“Second Look?” she queried.

“Yeah, it’s a provincial program for young people in trouble with the law. Instead of puttin’ ’em in detention homes, they get ’em jobs on farms ‘n such so’s they can look at life from a different perspective ‘n maybe evaluate where they’re goin’. I’m sort of a counselor—a kind of in-town contact for them.”

“Like a social worker?”

“Nah, more like just bein’ a friend. The provincial people gave us some training, but mostly it’s just bein’ there to listen.”

“What kind of training?”

George thought for a minute. “At first, ya gotta take a lota shit from ’em—like when you accused me of trying to put the make on you.”

“I…er…ah…didn’t,” she stammered.

“No, no…’s all right. People who are hurtin’ always lash out.”

Her voice took on an edge like flint. “Don’t try ‘t shrink me. Say, what’s your wife goin’ ‘t think of you doin’ something like this with a woman not much older than your daughter?”

George began to wonder what sort of a nut case he had in the truck with him. “It wouldn’t concern her,” he calmly replied. “I haven’t given her any reason to doubt me in twenty-seven years.”

“Now, thatsa crock if I ever heard one,” she snarled.

George’s voice took on a lecturing father tone. “Whether or not you choose to believe it, she was my first, and she has always been all I needed.”

Helen became silent. George didn’t push it. He turned the radio on.

“Country OK?”

“Fine,” she replied

The rolling hills of B.C. were giving way to the plains of Alberta when the phrase “I never expected to see you here, but I see you everywhere” came from the radio. George snapped it off.

Helen’s eyes opened. “Hey, I like Ronnie Milsap.”

“Sorry, that’s just a little too close to home right now,” said George through a lump in his throat.

“Have anything to do with why none of these pictures are of your wife?” Helen asked softly.

“Everything. She took sick coupla years ago. I started haulin’ chips so’s I could be close. She started gettin’ better ’bout four months ago. We’d been toyin’ for several years with the idea of seein’ the country by pullin’ furniture when the kids were out on their own. We decided to do it soon as she was out of the hospital. I ordered the truck—she designed this interior. She seemed real good the morning I stopped by to tell her that the truck was ready…said to bring it by…that she’d probably be able to go out long enough have a look at it. I parked the truck where she could see it from her window…good thing, too. When I got to her floor, there was red lights flashing and people rushing around. She opened her eyes as I took her hand…looked out the window, then back at me…tried to smile and squeeze my hand…that was it.”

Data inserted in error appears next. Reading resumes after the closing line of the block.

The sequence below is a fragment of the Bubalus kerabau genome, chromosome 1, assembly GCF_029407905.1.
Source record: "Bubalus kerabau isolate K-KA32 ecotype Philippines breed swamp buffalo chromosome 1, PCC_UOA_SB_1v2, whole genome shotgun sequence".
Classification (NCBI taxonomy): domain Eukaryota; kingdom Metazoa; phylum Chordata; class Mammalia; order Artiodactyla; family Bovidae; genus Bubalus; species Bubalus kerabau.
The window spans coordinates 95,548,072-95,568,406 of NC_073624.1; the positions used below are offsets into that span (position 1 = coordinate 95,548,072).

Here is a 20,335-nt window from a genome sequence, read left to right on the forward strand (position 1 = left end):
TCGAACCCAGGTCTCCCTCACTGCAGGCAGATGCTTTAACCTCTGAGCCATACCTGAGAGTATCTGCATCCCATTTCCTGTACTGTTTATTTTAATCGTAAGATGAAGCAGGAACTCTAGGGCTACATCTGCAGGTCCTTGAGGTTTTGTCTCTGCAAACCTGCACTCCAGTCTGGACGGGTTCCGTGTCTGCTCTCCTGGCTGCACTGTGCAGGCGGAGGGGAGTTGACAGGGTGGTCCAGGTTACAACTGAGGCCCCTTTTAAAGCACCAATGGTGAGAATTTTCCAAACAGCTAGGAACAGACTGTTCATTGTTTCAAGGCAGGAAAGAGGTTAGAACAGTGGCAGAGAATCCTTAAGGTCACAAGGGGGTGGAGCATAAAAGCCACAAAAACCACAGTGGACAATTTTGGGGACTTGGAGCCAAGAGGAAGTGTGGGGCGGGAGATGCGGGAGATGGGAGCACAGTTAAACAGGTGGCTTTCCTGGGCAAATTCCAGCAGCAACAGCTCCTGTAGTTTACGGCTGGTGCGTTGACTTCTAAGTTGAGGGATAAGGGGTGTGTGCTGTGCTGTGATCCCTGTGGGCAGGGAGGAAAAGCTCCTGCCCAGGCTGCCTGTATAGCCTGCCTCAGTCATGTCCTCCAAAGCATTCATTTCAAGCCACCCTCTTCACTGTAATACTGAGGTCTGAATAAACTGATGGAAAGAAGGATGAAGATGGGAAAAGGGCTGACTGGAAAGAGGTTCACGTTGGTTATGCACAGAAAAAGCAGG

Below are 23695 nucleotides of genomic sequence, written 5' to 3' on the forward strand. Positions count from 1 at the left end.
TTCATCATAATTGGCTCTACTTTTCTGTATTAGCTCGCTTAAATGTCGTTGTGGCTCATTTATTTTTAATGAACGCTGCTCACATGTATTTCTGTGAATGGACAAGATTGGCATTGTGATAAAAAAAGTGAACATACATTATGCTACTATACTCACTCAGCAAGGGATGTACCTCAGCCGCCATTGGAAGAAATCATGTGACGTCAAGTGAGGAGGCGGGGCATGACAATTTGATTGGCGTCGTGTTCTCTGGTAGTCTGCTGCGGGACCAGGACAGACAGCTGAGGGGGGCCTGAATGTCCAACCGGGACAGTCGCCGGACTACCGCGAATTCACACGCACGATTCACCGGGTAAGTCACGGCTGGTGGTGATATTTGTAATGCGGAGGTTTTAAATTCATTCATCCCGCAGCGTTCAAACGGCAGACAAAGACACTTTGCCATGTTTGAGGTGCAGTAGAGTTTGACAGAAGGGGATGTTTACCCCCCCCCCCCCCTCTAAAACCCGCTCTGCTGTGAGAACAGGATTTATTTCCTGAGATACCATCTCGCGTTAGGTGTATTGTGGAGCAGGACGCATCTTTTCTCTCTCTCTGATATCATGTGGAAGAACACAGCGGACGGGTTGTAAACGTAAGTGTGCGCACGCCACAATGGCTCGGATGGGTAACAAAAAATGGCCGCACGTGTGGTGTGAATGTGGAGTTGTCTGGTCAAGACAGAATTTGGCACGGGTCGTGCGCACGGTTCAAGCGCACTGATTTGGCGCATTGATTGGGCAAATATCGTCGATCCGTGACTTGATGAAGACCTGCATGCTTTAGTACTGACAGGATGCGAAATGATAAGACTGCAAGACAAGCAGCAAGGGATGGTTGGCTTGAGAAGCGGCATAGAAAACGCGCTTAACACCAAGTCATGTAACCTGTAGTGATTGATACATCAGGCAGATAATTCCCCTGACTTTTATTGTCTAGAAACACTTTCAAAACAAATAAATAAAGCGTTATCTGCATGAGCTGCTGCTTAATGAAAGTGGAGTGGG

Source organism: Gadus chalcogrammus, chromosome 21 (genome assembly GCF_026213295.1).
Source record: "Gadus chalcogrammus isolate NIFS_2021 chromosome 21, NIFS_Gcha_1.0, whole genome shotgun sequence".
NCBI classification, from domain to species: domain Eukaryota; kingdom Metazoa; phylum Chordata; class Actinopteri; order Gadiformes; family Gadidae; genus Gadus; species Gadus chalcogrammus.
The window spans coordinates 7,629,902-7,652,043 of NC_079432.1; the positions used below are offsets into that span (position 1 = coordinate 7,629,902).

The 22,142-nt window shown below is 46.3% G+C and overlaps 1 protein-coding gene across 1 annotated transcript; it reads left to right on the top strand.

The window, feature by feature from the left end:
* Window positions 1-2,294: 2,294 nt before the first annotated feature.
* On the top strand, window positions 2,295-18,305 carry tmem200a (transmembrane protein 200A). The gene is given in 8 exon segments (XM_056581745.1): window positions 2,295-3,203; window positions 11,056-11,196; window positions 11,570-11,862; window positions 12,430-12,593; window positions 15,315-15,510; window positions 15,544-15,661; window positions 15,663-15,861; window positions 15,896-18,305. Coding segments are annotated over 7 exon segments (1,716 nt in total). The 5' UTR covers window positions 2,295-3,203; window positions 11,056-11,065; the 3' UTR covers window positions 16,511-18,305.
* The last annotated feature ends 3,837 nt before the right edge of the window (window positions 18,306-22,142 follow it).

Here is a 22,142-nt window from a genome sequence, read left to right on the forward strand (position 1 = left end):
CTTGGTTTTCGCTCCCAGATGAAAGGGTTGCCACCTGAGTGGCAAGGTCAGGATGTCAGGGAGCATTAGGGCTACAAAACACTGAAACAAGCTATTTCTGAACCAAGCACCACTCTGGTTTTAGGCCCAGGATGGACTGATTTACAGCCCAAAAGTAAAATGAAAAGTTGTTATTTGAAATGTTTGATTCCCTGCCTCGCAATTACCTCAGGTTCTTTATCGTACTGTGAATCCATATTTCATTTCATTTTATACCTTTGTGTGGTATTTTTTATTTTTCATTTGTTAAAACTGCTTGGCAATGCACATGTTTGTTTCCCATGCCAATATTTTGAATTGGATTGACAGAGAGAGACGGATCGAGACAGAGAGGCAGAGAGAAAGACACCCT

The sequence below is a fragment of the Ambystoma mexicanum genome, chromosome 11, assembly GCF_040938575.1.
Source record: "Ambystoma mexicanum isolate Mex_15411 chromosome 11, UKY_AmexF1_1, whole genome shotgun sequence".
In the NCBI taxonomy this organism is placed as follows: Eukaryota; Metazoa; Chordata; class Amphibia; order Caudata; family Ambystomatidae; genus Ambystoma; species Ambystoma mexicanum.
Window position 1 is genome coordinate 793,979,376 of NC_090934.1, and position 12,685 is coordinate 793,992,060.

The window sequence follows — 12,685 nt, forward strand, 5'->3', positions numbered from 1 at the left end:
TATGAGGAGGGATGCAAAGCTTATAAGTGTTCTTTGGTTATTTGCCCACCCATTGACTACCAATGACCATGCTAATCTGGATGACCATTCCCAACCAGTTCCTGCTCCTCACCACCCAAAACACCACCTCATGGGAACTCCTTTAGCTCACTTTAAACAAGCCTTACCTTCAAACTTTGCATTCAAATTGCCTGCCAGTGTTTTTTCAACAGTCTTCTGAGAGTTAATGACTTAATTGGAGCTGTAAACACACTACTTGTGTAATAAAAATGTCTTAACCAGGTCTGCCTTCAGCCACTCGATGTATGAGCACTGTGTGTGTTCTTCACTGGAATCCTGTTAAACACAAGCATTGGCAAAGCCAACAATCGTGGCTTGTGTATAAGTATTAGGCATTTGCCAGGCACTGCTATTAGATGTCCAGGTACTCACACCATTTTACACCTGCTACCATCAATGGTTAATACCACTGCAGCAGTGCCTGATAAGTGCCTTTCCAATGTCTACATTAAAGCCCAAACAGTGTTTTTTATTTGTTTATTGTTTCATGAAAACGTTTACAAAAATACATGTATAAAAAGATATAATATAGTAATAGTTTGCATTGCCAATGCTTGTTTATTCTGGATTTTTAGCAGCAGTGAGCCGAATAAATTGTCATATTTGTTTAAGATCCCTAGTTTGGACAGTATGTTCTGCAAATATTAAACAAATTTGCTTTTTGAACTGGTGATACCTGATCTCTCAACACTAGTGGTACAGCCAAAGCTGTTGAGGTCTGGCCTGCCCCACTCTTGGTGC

“Watch it! Why are you stopping?” Helen shouted as the truck veered to the shoulder and George braked.

“Eyes ‘r clabberin’ up—you’d best wheel it for awhile,” George said as he pulled the Maxi parking brake knob.

George sat unashamedly mopping his eyes while Helen got the feel of the truck. “You’re a pretty decent skinner,” he said at length.

“You mean, for a woman?”

“I mean for anybody.”

“You still didn’t get to why there is no picture of your wife. If you don’t want to talk about it anymore, that’s ok, I just wanted you to know I was listening.”

“Thanks…it’s doing me good…friends and family—they all try to cheer me up. That don’t help…they don’t seem ‘t know what to do when the strong guy who always had his head on straight starts thinkin’ like a basket case.”

“Basket case?”

“Yeah, just can’t seem to shake the idea that it’s all over…that everythin’ worth while is in the past. It ain’t reasonable to just quit at fifty-two, but if I don’t watch it, that’s the way I end up thinkin’. I walk in the house and find I’m expecting her to be there. I go to the john in a restaurant and return to the table expecting her to be waiting there for me. When I realize that she isn’t there and won’t ever be again, I begin to wonder why I should go on. That’s why no picture; it would put me in mind that she won’t ever again be wherever it was taken.”

George leaned back and propped his Tony Llama cowboy boots against the windshield.

“Those boots don’t look like they’ve ever seen horseshit,” Helen observed.

“If it were fer me, all horses ‘d be on unemployment,” George said as he pulled his cap down over his eyes.

“Some cowboy,” she observed.

***

“Take the next exit,” George said as they entered the City. “I’ll call my son from that Travelodge…be a good place for you to stay…lady that runs it is real nice; has special rates for truckers.”